Saturday, May 5, 2018

Trappistes Rochefort 10

It has been described as one of the five beers that will change one's life.  Craft beer aficionados who have a special place in their heart for Trappist beers would readily agree with that description.  The beer ... the 10.  The ultimate beer produced by the Trappist monks at the Abbaye St. Remy, near Rochefort, Belgium.

That the beer would have such a distinguished honor comes as no surprise.  Records show that those monks at Abbaye St. Remy have been brewing beer since at least 1595 and perhaps as far back as 1464, which was when Cistercian monks took over the monastery and abbey. 

After a few hundred years, the monks refined their brewing skills to three beers.  Each is represented by a number.  The 6.  The 8.  The 10.  Translated: the dubbel, the tripel and the quadrupel.  That is a very basic categorization of the three beers when put side-by-side with traditional Belgian beer styles.

Despite the long history of brewing at the Abbaye St. Remy, the monks have been brewing the 10 since the late 1940s or early 1950s.  The ingredients include what you would expect -- water, barley malt, hops and yeast -- but also candi sugar and coriander.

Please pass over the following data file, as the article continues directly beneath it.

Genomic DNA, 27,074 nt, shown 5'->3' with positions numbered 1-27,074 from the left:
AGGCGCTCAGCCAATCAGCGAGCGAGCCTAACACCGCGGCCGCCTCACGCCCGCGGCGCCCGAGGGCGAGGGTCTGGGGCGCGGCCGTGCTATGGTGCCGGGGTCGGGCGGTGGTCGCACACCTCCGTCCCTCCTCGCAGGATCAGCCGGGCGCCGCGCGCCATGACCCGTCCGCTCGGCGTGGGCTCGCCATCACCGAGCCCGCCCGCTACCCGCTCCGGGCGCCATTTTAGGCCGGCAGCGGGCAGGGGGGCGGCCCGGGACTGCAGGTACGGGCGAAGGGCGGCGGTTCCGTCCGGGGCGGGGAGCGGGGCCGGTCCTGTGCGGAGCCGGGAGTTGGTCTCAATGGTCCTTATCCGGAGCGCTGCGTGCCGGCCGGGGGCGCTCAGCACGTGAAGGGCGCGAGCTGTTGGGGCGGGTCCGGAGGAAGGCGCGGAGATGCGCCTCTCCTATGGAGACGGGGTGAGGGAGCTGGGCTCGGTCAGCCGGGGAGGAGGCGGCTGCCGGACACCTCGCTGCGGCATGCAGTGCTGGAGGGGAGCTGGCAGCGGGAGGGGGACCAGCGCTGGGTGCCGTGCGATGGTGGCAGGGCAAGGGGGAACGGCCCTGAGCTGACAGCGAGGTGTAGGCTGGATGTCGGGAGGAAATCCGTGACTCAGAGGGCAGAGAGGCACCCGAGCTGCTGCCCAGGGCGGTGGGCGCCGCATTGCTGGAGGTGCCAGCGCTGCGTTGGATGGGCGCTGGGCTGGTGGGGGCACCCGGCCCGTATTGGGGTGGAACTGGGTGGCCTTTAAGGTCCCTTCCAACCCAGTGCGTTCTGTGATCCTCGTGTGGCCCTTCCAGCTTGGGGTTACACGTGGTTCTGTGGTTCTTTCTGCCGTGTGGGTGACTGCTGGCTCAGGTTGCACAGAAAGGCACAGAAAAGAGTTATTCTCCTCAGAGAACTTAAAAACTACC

The 10 pours a nice chestnut brown.  There is a slight foam that develops as the beer is poured, but that foam quickly recedes to the edge of the glass, exposing the full liquid to allow the aroma to greet the nose.  That aroma has a certain sweetness from it, such as boozy cherries or molasses, with a light clove note.  As with most beers, the aroma carries over to a certain extent with the taste of the beer.  However, the taste of the 10 is not so much as dark cherry and molasses, but more reminiscent of plums and figs.  There is a certain  je ne sais quoi aspect to the taste.  Perhaps a little banana or clove, which would be more expected from a tripel than a quadrupel.

This is a very, very good beer.  I now understand why most reviewers rank this beer as one of the best beers in the world.  I have had this beer cellared for so long that I forgot what I paid for it.  But, if you happen across a bottle in your local beer store, it is definitely worth it.


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